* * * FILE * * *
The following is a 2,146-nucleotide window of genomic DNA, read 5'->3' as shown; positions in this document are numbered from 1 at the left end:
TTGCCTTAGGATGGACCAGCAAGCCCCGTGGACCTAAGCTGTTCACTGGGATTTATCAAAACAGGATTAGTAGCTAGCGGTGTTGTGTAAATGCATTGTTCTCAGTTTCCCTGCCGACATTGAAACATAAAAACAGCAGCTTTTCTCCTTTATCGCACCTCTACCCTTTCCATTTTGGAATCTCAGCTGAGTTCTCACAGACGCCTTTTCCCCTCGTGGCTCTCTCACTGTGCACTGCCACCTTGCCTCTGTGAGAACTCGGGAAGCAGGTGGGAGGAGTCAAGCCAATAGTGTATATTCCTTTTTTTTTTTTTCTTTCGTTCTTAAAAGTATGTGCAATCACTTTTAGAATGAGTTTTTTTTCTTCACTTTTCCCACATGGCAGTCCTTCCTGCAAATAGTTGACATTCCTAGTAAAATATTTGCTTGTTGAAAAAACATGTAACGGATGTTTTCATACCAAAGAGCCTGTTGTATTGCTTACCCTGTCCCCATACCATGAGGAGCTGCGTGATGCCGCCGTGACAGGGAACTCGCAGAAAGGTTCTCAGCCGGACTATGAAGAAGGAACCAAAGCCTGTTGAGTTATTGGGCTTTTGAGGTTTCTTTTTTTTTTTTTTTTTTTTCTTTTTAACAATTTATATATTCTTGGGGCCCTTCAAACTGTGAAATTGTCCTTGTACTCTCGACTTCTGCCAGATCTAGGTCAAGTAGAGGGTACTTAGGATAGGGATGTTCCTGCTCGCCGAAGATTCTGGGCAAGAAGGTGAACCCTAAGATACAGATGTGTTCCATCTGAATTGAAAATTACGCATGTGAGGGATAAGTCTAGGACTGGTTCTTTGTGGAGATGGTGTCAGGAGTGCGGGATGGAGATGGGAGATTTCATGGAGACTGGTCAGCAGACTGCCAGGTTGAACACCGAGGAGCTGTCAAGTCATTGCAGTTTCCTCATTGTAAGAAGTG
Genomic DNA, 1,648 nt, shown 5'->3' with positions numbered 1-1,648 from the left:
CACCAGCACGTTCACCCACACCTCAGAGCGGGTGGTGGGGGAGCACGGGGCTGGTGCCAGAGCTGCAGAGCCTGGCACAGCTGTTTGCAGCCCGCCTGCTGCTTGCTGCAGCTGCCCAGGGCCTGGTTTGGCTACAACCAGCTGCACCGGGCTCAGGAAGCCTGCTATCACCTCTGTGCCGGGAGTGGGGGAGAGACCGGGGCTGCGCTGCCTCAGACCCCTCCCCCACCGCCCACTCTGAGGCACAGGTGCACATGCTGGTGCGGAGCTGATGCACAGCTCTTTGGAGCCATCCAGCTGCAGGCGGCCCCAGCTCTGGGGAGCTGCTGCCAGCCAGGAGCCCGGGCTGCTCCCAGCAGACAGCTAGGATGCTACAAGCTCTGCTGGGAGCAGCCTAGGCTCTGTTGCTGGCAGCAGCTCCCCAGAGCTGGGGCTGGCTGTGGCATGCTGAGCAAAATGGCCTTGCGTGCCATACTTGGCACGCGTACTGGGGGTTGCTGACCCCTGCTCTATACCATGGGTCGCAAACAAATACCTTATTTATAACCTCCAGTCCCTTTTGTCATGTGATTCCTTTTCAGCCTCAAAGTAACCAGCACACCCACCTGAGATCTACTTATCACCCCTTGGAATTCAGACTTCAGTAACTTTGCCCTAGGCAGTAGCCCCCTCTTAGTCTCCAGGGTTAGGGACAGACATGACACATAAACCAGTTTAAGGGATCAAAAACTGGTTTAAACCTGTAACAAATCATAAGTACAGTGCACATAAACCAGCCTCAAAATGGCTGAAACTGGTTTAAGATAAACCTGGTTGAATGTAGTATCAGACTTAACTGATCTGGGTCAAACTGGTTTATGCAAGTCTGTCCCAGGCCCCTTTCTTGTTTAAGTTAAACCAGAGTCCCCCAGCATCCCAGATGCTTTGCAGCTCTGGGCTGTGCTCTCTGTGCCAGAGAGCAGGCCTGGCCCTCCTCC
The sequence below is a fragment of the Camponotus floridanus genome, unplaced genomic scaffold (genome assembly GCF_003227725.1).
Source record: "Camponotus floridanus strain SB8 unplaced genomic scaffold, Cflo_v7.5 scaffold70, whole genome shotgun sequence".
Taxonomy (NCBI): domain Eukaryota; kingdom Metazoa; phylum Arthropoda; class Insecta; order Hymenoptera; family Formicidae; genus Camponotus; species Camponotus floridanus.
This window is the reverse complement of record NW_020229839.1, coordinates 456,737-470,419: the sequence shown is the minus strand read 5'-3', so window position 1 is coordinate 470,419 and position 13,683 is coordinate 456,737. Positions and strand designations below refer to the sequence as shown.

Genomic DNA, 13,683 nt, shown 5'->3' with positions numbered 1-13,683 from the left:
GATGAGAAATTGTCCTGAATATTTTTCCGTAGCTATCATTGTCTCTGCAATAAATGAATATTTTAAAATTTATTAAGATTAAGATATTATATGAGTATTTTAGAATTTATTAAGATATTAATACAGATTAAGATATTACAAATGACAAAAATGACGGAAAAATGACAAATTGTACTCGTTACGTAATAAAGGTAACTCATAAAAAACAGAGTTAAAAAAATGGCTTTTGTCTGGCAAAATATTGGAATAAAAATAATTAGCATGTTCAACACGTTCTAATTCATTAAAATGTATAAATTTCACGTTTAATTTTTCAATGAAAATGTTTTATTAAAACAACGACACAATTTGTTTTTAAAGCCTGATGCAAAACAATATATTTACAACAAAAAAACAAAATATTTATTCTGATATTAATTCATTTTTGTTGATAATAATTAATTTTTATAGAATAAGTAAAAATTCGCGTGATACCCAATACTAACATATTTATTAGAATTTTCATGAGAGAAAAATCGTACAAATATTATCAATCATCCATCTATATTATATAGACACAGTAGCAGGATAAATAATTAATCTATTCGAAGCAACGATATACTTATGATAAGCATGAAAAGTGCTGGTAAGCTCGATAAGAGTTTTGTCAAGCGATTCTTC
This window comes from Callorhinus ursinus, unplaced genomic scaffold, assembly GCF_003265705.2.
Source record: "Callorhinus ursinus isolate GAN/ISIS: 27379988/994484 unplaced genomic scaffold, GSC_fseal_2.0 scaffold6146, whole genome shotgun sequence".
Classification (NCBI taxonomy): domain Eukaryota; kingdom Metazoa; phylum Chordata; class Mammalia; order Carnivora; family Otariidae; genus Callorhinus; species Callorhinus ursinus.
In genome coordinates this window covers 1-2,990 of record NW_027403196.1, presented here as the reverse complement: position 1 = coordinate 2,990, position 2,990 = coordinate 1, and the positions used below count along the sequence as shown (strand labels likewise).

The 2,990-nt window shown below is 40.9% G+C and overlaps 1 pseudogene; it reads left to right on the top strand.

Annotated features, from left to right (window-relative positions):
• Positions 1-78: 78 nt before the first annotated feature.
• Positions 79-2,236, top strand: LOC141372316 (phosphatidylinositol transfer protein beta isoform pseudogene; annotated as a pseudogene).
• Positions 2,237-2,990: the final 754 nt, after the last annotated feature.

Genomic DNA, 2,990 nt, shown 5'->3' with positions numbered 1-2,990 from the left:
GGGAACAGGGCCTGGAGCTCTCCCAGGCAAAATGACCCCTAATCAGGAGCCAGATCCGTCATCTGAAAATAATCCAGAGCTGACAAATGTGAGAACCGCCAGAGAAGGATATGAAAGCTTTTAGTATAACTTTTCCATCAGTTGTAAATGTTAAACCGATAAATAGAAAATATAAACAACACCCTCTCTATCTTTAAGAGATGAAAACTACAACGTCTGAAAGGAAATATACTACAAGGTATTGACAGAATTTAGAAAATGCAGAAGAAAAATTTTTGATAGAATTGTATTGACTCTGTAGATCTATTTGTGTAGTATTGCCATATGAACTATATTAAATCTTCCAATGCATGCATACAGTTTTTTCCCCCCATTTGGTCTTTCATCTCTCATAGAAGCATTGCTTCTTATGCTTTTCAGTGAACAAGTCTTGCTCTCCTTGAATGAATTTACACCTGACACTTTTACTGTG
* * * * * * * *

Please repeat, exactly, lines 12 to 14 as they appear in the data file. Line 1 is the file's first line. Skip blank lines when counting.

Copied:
Source record: "Callorhinus ursinus isolate GAN/ISIS: 27379988/994484 unplaced genomic scaffold, GSC_fseal_2.0 scaffold6146, whole genome shotgun sequence".
Classification (NCBI taxonomy): domain Eukaryota; kingdom Metazoa; phylum Chordata; class Mammalia; order Carnivora; family Otariidae; genus Callorhinus; species Callorhinus ursinus.
In genome coordinates this window covers 1-2,990 of record NW_027403196.1, presented here as the reverse complement: position 1 = coordinate 2,990, position 2,990 = coordinate 1, and the positions used below count along the sequence as shown (strand labels likewise).